Give a man a fish

Famous documentary filmer Hubert Sauper was working in Ruanda 1997. While being on an airfield in Mwanza, Tanzania he witnesses the loading and unloading of two huge cargo planes.

One plane with UN food donations for Tanzania and the starving refugees from Ruanda is being unloaded. At the same time a huge cargo plane with fish from Lake Victoria in Tanzania is ready to be shipped to Europe.

This contradictory experience leads him to film his documentary “Darwins Nightmare.” (2004)

In different layers he enfolds the story:

1. In the 1960’s during an experiment 35 nile perches (also known as tilapia) were abandoned in Lake Victoria, Tanzania. This predatory fish was released in this new habitat to support the poor fish industry on the shore of the lake.

The aftermath of this artificial intervention of the natural balance was disastrous. Within 30 years the 400 different other fish species were wiped out because of the gluttonous nile perch. Due to the lack of all the other alga-eating fish, the eutrophication proceeded. By now Lake Victory is in danger of a population turnover.

Chalres Darwin proclaims his concept of the “survival of the fittest”. But the natural shift in the last 40 years in Lake Victoria is even worse. No one is the actual winner and survivor. Now the habitat for even the fittest in the food chain is not even livable any longer.

2. In the years of the expansion of the nile perch all the neighboring states did nothing about the mass mortality and the natural imbalances. They were instead supporting the process, because of their increasing fishing quotas.

Economic concerns were leading interests in this time. A lot of fish factories on the lakeshore were established to process the fish meat and to cut the fillets.

But almost no money that the fish were flushing in the country, stayed there. The factories were held by international investors. They also dictated the prices and the wages. At first the Tanzanian citizens were happy because of the increasing number of jobs and employment. But within a very short time the previous wages dropped inflationary. The whole region was depending on the fish industry now.

In the film Hubert Sauper also portraits a different food-chain the fish industry created.

The most expensive and precious part of the fish, the fillet, is only used for export to be transported to Europe. But even the actual waste of the fish industry created a chain itself. The fresh fish-bones and head of the fish are sold. Because of the lack of cooling possibilities some fish turn bad really fast. Even those uneatable fish created a new market with people selling those foul fish, to produce dry fish out of it.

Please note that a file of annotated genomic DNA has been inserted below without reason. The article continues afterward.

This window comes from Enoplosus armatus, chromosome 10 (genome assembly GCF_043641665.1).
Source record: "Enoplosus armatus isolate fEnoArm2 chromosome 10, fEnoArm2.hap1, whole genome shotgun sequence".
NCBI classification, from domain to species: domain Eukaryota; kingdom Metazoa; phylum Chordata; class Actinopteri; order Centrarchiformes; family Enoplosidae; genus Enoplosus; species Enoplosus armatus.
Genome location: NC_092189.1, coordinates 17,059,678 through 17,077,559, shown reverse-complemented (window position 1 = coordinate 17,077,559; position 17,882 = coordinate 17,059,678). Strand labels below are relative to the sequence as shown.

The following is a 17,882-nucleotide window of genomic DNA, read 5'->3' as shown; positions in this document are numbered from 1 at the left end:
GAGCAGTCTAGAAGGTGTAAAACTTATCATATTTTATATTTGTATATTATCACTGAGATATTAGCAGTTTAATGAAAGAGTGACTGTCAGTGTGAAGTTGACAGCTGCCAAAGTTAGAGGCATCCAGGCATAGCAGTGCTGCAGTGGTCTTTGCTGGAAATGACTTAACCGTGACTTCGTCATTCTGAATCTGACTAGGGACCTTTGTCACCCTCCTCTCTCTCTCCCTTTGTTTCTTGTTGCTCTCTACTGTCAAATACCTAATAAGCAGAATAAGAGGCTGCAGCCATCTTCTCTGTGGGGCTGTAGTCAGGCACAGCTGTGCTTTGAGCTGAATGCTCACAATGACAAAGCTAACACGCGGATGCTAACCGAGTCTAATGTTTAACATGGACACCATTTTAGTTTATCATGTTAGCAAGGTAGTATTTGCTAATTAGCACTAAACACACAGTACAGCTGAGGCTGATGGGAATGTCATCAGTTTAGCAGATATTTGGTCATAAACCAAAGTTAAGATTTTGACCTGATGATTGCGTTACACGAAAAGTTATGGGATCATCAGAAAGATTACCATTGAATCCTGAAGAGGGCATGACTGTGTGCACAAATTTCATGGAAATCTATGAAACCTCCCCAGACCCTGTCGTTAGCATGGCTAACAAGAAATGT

Years before the towns on the lake shore had fishermen, fishing enough for the region, but not for export. Now they are exporting their piles of fish, but the region itself is starving and can only nibble the fish bones the western fish industry left over.

3. In Hubert Saupers documentary he is not only presenting the biological and the fish-economical side, he also gives a hint at the trade-off for the fillets.

This statement is quite dangerous and hard to verify, this is why he only states it as an assumption and speculation. Sauper denotes that the return service could be the armament supply for the wars going on in and around Tanzania.

A modern trilateral trade: Russian cargo planes leave eastern Europe with weapons and armory flying to Libya, Sudan or Egypt to embark and to refuel with cheep kerosene, then flying to Tanzania to load the fish, for the European market.

In his books “Being consumed – Economics and Christian Desire” William T. Cavanaugh talks about free markets, consumerism, pluralism and scarce resources. But he does this in a Christian perspective. This perspective he captures for example by combining his thoughts about free markets with Augustine views. Stating that our freedom is not merely a “freedom from” but more a “freedom for” Cavaunagh is promoting a more positive figuration of free markets by embracing the positive end (telos) of life in God. Our attachments and depending structures are enfolded by defining consumerism as a restless spirit, that is never content and satisfied. In our globalized times the fulfilling of this lifestyle of artificial wants utilizes international trades and connections.

Chales Darwin, who provided the title for the documentary of Hubert Sauper with his evolution concept and his thoughts about the survival of the fittest could also be transferred to developments concerning globalization and consumerisms.

He shows where a road a leading for a society, in which only the fittest can survive. Where our artificial wants dictate markets that provide fish fillets, which are flown across the globe into our freezers.

This is where a road is leading for a society that followed Darwin’s evolution and picked another telos than Gods.

If you have some time, watch the movie. It changed my views on a lot of things and after watching it, I understood for the first time, that globalization and consumerism definitly have something to do with me and my lifestyle.

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